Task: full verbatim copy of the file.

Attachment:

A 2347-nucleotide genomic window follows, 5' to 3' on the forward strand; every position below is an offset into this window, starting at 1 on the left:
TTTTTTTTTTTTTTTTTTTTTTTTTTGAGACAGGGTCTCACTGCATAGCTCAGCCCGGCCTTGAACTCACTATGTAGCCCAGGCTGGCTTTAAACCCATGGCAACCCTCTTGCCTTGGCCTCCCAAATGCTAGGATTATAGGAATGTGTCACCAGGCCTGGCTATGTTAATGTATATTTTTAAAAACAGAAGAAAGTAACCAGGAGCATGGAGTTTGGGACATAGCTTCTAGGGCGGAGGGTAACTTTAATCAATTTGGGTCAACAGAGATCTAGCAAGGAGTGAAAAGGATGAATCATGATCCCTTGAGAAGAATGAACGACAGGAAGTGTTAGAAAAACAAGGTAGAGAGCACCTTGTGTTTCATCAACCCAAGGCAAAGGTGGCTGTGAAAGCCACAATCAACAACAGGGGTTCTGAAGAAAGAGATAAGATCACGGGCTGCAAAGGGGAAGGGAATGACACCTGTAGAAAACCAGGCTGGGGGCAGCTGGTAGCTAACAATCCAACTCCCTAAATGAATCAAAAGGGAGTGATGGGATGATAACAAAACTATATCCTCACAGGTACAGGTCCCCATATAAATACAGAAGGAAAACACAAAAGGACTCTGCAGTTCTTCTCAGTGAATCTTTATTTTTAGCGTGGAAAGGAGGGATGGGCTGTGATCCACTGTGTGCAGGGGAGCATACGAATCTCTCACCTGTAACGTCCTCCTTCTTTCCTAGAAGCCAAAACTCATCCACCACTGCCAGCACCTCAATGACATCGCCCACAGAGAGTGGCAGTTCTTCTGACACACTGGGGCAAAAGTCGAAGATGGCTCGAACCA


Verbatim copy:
A 2347-nucleotide genomic window follows, 5' to 3' on the forward strand; every position below is an offset into this window, starting at 1 on the left:
TTTTTTTTTTTTTTTTTTTTTTTTTTGAGACAGGGTCTCACTGCATAGCTCAGCCCGGCCTTGAACTCACTATGTAGCCCAGGCTGGCTTTAAACCCATGGCAACCCTCTTGCCTTGGCCTCCCAAATGCTAGGATTATAGGAATGTGTCACCAGGCCTGGCTATGTTAATGTATATTTTTAAAAACAGAAGAAAGTAACCAGGAGCATGGAGTTTGGGACATAGCTTCTAGGGCGGAGGGTAACTTTAATCAATTTGGGTCAACAGAGATCTAGCAAGGAGTGAAAAGGATGAATCATGATCCCTTGAGAAGAATGAACGACAGGAAGTGTTAGAAAAACAAGGTAGAGAGCACCTTGTGTTTCATCAACCCAAGGCAAAGGTGGCTGTGAAAGCCACAATCAACAACAGGGGTTCTGAAGAAAGAGATAAGATCACGGGCTGCAAAGGGGAAGGGAATGACACCTGTAGAAAACCAGGCTGGGGGCAGCTGGTAGCTAACAATCCAACTCCCTAAATGAATCAAAAGGGAGTGATGGGATGATAACAAAACTATATCCTCACAGGTACAGGTCCCCATATAAATACAGAAGGAAAACACAAAAGGACTCTGCAGTTCTTCTCAGTGAATCTTTATTTTTAGCGTGGAAAGGAGGGATGGGCTGTGATCCACTGTGTGCAGGGGAGCATACGAATCTCTCACCTGTAACGTCCTCCTTCTTTCCTAGAAGCCAAAACTCATCCACCACTGCCAGCACCTCAATGACATCGCCCACAGAGAGTGGCAGTTCTTCTGACACACTGGGGCAAAAGTCGAAGATGGCTCGAACCA